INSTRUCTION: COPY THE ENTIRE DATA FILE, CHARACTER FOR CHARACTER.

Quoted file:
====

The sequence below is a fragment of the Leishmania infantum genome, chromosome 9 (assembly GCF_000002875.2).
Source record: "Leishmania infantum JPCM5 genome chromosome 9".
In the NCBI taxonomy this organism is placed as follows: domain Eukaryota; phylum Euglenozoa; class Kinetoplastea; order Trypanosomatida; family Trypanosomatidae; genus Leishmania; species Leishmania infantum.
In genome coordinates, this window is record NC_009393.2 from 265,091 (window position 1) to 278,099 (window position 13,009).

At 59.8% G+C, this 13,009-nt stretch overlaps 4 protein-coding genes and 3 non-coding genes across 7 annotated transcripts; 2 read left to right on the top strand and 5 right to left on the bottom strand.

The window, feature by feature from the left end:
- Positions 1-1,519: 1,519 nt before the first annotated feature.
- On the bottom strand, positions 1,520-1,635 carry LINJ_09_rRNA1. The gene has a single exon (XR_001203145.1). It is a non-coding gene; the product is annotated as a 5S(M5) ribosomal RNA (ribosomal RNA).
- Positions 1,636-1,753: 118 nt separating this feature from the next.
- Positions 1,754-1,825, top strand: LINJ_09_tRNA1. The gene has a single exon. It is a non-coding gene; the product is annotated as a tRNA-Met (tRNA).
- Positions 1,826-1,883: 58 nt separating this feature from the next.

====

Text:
The sequence below is a fragment of the Leishmania infantum genome, chromosome 9 (assembly GCF_000002875.2).
Source record: "Leishmania infantum JPCM5 genome chromosome 9".
In the NCBI taxonomy this organism is placed as follows: domain Eukaryota; phylum Euglenozoa; class Kinetoplastea; order Trypanosomatida; family Trypanosomatidae; genus Leishmania; species Leishmania infantum.
In genome coordinates, this window is record NC_009393.2 from 265,091 (window position 1) to 278,099 (window position 13,009).

At 59.8% G+C, this 13,009-nt stretch overlaps 4 protein-coding genes and 3 non-coding genes across 7 annotated transcripts; 2 read left to right on the top strand and 5 right to left on the bottom strand.

The window, feature by feature from the left end:
- Positions 1-1,519: 1,519 nt before the first annotated feature.
- On the bottom strand, positions 1,520-1,635 carry LINJ_09_rRNA1. The gene has a single exon (XR_001203145.1). It is a non-coding gene; the product is annotated as a 5S(M5) ribosomal RNA (ribosomal RNA).
- Positions 1,636-1,753: 118 nt separating this feature from the next.
- Positions 1,754-1,825, top strand: LINJ_09_tRNA1. The gene has a single exon. It is a non-coding gene; the product is annotated as a tRNA-Met (tRNA).
- Positions 1,826-1,883: 58 nt separating this feature from the next.